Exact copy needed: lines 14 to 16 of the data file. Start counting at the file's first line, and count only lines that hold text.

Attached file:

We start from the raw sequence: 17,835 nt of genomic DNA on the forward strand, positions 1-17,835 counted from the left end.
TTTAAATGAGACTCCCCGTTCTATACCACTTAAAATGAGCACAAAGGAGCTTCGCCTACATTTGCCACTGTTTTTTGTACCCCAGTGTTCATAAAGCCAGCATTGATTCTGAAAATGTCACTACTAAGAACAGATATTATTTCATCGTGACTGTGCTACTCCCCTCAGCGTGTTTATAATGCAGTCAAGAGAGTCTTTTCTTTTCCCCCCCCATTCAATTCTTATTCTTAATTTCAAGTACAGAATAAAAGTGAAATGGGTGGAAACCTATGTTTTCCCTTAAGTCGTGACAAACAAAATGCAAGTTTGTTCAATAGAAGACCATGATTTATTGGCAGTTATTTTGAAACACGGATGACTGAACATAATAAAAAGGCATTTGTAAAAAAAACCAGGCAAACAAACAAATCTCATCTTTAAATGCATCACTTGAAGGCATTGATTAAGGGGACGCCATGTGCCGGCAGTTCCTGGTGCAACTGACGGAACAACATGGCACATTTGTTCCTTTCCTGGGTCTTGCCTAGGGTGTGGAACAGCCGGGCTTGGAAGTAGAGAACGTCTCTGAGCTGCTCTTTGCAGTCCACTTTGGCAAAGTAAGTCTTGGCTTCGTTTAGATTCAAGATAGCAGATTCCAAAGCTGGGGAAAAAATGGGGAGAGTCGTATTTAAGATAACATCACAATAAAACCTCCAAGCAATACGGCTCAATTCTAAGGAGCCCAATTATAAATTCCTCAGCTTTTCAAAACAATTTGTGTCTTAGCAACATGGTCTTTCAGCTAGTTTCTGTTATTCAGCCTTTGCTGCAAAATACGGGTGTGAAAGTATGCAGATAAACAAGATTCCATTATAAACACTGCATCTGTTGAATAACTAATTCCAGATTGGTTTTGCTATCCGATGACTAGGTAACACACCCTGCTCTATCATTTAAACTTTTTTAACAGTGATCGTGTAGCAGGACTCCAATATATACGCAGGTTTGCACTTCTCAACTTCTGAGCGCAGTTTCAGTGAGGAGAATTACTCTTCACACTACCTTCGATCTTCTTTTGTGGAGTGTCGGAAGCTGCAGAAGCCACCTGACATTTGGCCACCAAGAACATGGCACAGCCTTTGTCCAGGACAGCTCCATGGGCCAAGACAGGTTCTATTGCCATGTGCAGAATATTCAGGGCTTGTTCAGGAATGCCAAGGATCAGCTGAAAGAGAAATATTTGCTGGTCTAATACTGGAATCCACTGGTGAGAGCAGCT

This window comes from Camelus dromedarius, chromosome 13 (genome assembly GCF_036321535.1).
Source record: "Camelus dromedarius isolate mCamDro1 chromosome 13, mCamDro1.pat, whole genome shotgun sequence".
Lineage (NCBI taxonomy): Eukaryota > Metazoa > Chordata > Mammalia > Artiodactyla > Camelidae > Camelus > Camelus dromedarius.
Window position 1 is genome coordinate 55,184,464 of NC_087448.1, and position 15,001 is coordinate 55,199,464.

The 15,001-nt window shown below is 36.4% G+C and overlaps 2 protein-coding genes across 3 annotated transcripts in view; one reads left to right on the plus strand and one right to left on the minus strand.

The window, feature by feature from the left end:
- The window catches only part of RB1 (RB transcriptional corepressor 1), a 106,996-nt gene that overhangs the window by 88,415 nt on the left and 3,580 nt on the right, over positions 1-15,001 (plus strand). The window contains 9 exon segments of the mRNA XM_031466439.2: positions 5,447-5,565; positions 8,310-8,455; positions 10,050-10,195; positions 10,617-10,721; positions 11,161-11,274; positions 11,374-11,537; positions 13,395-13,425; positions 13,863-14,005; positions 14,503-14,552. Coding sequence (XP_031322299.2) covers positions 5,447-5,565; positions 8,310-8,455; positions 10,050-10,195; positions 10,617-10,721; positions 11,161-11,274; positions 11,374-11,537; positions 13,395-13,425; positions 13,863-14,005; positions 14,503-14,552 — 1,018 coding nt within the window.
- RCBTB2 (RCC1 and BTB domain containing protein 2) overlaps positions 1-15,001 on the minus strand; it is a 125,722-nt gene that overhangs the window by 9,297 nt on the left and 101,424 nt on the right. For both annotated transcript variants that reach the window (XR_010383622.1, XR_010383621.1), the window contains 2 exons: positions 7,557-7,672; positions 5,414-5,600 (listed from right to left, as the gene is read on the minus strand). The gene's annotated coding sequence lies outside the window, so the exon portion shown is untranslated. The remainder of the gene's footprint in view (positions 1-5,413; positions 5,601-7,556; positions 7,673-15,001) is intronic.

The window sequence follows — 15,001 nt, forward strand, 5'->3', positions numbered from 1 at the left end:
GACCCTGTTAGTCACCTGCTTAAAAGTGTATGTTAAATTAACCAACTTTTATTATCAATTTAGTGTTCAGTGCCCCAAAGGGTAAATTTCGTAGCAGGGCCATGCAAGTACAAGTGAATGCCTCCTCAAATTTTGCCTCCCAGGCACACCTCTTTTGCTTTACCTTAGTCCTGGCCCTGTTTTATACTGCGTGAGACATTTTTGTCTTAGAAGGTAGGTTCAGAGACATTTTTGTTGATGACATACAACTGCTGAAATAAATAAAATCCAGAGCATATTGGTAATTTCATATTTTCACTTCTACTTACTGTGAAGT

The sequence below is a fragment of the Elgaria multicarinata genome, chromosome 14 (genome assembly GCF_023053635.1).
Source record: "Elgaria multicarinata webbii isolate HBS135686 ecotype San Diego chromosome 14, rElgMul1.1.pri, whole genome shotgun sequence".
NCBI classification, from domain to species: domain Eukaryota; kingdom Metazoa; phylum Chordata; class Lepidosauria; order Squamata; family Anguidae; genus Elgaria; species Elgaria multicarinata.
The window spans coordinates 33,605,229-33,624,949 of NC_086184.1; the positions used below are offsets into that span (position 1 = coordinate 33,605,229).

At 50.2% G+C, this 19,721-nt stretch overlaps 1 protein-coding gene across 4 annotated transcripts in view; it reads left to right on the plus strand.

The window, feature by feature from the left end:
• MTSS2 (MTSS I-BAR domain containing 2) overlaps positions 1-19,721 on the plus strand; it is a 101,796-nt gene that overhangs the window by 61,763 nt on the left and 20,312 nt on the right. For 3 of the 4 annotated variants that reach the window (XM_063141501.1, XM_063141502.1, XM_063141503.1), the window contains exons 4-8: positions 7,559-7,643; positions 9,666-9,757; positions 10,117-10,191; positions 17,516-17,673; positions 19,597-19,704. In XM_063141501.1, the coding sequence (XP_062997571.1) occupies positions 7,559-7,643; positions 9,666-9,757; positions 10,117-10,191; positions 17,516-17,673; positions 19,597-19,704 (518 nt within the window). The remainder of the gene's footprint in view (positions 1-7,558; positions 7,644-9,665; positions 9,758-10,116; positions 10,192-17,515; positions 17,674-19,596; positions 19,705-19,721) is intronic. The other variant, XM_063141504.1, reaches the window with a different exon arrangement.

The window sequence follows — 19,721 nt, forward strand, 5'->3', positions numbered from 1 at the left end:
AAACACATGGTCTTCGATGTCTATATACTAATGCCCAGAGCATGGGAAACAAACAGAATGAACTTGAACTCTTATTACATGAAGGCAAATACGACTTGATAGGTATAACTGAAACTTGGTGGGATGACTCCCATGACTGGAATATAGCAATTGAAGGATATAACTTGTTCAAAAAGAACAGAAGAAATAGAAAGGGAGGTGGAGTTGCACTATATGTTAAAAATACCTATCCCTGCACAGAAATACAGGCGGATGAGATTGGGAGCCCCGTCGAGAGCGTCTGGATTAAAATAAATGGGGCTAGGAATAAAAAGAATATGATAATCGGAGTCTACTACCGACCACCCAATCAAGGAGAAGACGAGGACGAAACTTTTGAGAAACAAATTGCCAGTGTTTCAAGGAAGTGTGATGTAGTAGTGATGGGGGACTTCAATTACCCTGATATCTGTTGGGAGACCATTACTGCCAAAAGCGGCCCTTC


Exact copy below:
Source record: "Elgaria multicarinata webbii isolate HBS135686 ecotype San Diego chromosome 14, rElgMul1.1.pri, whole genome shotgun sequence".
NCBI classification, from domain to species: domain Eukaryota; kingdom Metazoa; phylum Chordata; class Lepidosauria; order Squamata; family Anguidae; genus Elgaria; species Elgaria multicarinata.
The window spans coordinates 33,605,229-33,624,949 of NC_086184.1; the positions used below are offsets into that span (position 1 = coordinate 33,605,229).